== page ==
Tea with Mrs Markinson

Villages could be cruel places for an outsider, and the new solicitor’s wife was certainly an outsider.  Mr Markinson himself had been quickly accepted by the men, and their wives and sisters were rapidly won over by  his grave courtesy and the military bearing left by years in the British Marines. Indeed, had he been less personable, they may have more quickly forgiven the foreignness of his lady.

Rank and foreigness were the two problems in a nutshell, and today the duchess intended to solve them both. The rumours had it she was an army-lightskirt, or one of the wild girls who followed the Spanish guerrillas and slit the throats of wounded Frenchmen. The rumours lied. Mrs Markinson was some sort of Spanish nobility, and the Spanish nobility was even more complicated and heirarchical than the English. The women of the sizeable village that nestled around the feet of Haverford Castle were unable to assign her a place, and so counted her very obvious quality as an affectation and a lie.

At the rectory, most of the committee for the Spring fete had already arrived, but not Mrs Markinson. Excellent. If the woman following instructions, Eleanor had precisely fifteen minutes before introducing her as the newest committee member. Plenty of time for the ridiculous courtesies the village ladies thought suitable for the mistress of the castle.

Eleanor swept into the room, this month’s companion-secretary in her wake, and sure enough, within ten minutes, had the committee seated and ready for her next move. “I have asked the new solicitor’s wife to join us, my dears, and I expect her shortly. Before she arrives, may I solicit your kindness for Mrs Markinson?” She paused, her brows delicately raised, looking around at the startled faces of these leaders of local society. The mayor’s wife was trying to smooth out a frown, and the squire’s wife was near biting her tongue lest she say something to offend the duchess.

The village haberdasher, who was the biggest gossip in all of Eastern Kent,  opened her mouth, and the rector’s wife (God bless her) was swift to ask her, sotto-voiced,  if she needed more tea.

“I trust I may expect you to keep my confidence,” the duchess continued, silencing any further attemp at interruption. “I believe it may help us to make Mrs Markinson welcome if you know a little of her history, and of her connections with my family. She grew up in England. Her father was the younger son of an English gentleman, and her mother the daughter and widow of Spanish lords, equivalent perhaps, to what we would call a baronet.”

The ladies were nodding. The daughter of a baronet and a country gentleman. Mrs Markinson was assuming a shape they could understand. “After first her father and then her mother died, she returned to Spain to keep house for her half-brother, child of her mother’s first marriage.”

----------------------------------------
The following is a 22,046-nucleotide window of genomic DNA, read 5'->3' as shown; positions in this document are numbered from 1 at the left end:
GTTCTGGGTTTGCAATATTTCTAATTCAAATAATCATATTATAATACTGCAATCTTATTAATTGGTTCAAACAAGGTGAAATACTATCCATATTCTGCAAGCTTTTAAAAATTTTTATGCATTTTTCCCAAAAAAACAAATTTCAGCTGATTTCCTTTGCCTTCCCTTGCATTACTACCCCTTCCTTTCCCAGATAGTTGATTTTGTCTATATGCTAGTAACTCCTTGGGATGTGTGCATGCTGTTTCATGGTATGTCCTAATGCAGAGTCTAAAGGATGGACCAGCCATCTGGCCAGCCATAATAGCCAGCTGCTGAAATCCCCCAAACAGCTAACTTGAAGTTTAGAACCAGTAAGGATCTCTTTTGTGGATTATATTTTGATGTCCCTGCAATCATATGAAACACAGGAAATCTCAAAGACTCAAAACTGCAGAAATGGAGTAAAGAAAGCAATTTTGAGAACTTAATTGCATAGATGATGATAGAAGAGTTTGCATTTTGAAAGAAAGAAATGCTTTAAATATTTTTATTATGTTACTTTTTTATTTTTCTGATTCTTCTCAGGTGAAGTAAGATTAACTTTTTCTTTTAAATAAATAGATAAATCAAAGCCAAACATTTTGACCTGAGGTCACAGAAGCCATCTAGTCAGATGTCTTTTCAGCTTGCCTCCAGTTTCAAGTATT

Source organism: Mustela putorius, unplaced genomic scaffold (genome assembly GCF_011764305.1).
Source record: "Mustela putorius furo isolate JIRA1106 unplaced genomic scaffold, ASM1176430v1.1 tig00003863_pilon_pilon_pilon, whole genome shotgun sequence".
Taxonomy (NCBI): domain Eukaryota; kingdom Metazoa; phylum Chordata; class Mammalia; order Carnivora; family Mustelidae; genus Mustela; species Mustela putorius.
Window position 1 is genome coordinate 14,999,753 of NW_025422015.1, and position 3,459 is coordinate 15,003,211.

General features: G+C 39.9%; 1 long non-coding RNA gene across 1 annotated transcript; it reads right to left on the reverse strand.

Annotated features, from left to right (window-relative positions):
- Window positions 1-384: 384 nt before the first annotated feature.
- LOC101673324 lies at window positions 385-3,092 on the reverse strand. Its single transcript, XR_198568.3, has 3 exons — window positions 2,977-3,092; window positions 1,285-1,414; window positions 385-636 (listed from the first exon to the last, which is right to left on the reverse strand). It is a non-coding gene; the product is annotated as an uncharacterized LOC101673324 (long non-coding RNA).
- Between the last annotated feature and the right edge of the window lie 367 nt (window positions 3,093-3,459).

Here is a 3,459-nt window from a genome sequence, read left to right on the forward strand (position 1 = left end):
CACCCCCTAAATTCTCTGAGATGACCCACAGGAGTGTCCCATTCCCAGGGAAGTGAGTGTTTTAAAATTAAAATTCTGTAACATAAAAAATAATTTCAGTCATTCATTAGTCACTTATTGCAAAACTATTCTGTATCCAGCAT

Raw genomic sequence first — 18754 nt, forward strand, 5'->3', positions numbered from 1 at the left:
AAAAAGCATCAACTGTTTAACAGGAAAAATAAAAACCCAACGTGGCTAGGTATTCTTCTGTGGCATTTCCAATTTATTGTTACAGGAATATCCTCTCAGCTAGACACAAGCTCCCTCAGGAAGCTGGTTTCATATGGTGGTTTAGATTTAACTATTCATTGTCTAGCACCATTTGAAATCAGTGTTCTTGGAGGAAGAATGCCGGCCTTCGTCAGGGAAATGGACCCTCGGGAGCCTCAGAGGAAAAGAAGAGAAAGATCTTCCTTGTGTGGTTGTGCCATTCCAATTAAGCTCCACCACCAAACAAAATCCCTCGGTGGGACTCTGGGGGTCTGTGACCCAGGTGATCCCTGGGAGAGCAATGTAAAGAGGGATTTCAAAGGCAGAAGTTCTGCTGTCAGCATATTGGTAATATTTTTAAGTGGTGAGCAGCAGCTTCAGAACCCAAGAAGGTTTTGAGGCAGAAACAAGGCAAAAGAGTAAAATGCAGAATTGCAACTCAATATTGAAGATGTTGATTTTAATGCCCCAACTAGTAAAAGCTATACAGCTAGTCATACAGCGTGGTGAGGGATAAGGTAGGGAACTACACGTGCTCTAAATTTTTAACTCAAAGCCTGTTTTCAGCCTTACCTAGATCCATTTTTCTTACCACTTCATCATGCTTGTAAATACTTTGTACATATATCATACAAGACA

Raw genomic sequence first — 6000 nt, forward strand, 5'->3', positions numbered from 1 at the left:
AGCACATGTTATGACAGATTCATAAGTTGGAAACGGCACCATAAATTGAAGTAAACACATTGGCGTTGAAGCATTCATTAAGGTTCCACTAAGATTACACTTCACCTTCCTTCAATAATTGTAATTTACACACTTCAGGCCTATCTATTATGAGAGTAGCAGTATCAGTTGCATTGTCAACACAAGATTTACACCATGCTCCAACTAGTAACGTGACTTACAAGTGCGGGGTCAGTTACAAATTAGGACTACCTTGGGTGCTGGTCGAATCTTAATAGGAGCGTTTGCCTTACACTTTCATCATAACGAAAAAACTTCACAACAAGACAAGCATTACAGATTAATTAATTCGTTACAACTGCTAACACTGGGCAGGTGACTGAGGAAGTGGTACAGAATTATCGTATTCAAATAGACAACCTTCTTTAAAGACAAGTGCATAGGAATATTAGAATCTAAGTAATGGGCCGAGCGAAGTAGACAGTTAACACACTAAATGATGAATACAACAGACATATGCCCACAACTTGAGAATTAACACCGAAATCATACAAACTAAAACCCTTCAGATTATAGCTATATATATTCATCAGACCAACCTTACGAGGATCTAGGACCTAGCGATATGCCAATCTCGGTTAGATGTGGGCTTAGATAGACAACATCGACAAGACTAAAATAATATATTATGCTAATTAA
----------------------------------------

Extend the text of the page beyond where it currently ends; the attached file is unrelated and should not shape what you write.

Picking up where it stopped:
“The baronet,” the squire’s wife said, nodding to show she was following the story.

Eleanor inclined her head in agreement. “Don Imanol Mendina de la Vega, who by chance was at Eton with my son Aldridge.”

That fetched a buzz. Mention of Aldridge always provoked comment. “When the war came to Spain, Don de la Vega led a force into the mountains to support the English and oppose the French, and his sister continued to manage his household, but also to keep a village school. She also learned simples from her mother and her English grandmother, so naturally she used her knowledge to treat the wounded. And one day, a badly injured English marine was carried up the mountain to her village for her care.”

“Mr Markinson,” the ladies chorused, their soft smiles displaying their enjoyment of the romantic tale.

“You have guessed it. And the rest must be quickly told, for I see Mrs Markinson at the garden gate. It was, of course, Don de la Vega, who recommended his sister’s new husband to my son, and for love of her husband, she has followed him to Kent, leaving behind both her Spanish people and her childhood town far to the north in Lancashire.”

Eleanor stood as Mrs Markinson entered the room, and crossed to take her hand, as the rest of the village ladies rustled to their feet around her. “Mrs Markinson, I am so pleased you were able to join us. You see before you the committee for the Spring fete. I always say the best way for someone to feel at home in a new community is to be given a job to do, and you have come to the right place.”

Seated again a few minutes later, Eleanor watched with delight as the village ladies tumbled verbally over one another in their anxiety to please the duchess’s new protegee, and Mrs Markinson gave agreeable replies in her softly-accented English.  The duchess had given the barest outlines of the story, of course. Nothing of the decade of separation that split the Markinson’s wedding from their marriage. But the rest was Teri Markinson’s to tell.

The Lost Wife is a story in Lost in the Tale, to be published this week.

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